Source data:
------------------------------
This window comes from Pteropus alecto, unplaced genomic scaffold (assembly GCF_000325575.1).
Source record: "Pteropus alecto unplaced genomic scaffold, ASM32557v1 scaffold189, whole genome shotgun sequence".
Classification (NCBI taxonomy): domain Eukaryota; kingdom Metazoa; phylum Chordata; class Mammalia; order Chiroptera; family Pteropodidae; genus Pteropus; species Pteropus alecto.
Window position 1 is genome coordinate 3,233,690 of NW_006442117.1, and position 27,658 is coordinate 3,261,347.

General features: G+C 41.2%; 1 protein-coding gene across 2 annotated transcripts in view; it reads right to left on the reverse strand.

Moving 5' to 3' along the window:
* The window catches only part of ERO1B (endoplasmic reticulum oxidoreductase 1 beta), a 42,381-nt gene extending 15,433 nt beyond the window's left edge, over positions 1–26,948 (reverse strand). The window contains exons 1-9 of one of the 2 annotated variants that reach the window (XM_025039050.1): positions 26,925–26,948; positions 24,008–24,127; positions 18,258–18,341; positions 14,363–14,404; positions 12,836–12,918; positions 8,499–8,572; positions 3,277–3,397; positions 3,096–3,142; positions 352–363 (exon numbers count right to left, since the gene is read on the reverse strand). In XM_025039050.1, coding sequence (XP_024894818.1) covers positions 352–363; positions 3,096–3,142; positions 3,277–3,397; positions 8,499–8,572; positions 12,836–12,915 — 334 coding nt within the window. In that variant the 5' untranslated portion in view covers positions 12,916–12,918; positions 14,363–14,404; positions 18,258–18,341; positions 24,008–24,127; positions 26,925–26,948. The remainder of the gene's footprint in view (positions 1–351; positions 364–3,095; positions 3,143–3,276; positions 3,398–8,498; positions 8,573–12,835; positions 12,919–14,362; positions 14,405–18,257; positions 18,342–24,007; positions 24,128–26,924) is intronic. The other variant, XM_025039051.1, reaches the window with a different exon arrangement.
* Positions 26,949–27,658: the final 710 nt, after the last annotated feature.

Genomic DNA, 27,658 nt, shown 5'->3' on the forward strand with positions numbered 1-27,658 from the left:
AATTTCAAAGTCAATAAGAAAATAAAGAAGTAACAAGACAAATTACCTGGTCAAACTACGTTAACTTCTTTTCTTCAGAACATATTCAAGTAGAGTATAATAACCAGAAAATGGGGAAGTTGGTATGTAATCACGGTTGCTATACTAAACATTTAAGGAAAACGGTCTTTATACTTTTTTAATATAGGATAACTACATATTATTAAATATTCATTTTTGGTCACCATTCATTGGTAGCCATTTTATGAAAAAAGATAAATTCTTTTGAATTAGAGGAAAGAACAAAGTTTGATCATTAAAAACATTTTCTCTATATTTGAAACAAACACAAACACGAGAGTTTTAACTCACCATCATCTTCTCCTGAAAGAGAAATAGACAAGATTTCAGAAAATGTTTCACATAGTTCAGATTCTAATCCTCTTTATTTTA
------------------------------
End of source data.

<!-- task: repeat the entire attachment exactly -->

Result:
This window comes from Pteropus alecto, unplaced genomic scaffold (assembly GCF_000325575.1).
Source record: "Pteropus alecto unplaced genomic scaffold, ASM32557v1 scaffold189, whole genome shotgun sequence".
Classification (NCBI taxonomy): domain Eukaryota; kingdom Metazoa; phylum Chordata; class Mammalia; order Chiroptera; family Pteropodidae; genus Pteropus; species Pteropus alecto.
Window position 1 is genome coordinate 3,233,690 of NW_006442117.1, and position 27,658 is coordinate 3,261,347.

General features: G+C 41.2%; 1 protein-coding gene across 2 annotated transcripts in view; it reads right to left on the reverse strand.

Moving 5' to 3' along the window:
* The window catches only part of ERO1B (endoplasmic reticulum oxidoreductase 1 beta), a 42,381-nt gene extending 15,433 nt beyond the window's left edge, over positions 1–26,948 (reverse strand). The window contains exons 1-9 of one of the 2 annotated variants that reach the window (XM_025039050.1): positions 26,925–26,948; positions 24,008–24,127; positions 18,258–18,341; positions 14,363–14,404; positions 12,836–12,918; positions 8,499–8,572; positions 3,277–3,397; positions 3,096–3,142; positions 352–363 (exon numbers count right to left, since the gene is read on the reverse strand). In XM_025039050.1, coding sequence (XP_024894818.1) covers positions 352–363; positions 3,096–3,142; positions 3,277–3,397; positions 8,499–8,572; positions 12,836–12,915 — 334 coding nt within the window. In that variant the 5' untranslated portion in view covers positions 12,916–12,918; positions 14,363–14,404; positions 18,258–18,341; positions 24,008–24,127; positions 26,925–26,948. The remainder of the gene's footprint in view (positions 1–351; positions 364–3,095; positions 3,143–3,276; positions 3,398–8,498; positions 8,573–12,835; positions 12,919–14,362; positions 14,405–18,257; positions 18,342–24,007; positions 24,128–26,924) is intronic. The other variant, XM_025039051.1, reaches the window with a different exon arrangement.
* Positions 26,949–27,658: the final 710 nt, after the last annotated feature.

Genomic DNA, 27,658 nt, shown 5'->3' on the forward strand with positions numbered 1-27,658 from the left:
AATTTCAAAGTCAATAAGAAAATAAAGAAGTAACAAGACAAATTACCTGGTCAAACTACGTTAACTTCTTTTCTTCAGAACATATTCAAGTAGAGTATAATAACCAGAAAATGGGGAAGTTGGTATGTAATCACGGTTGCTATACTAAACATTTAAGGAAAACGGTCTTTATACTTTTTTAATATAGGATAACTACATATTATTAAATATTCATTTTTGGTCACCATTCATTGGTAGCCATTTTATGAAAAAAGATAAATTCTTTTGAATTAGAGGAAAGAACAAAGTTTGATCATTAAAAACATTTTCTCTATATTTGAAACAAACACAAACACGAGAGTTTTAACTCACCATCATCTTCTCCTGAAAGAGAAATAGACAAGATTTCAGAAAATGTTTCACATAGTTCAGATTCTAATCCTCTTTATTTTA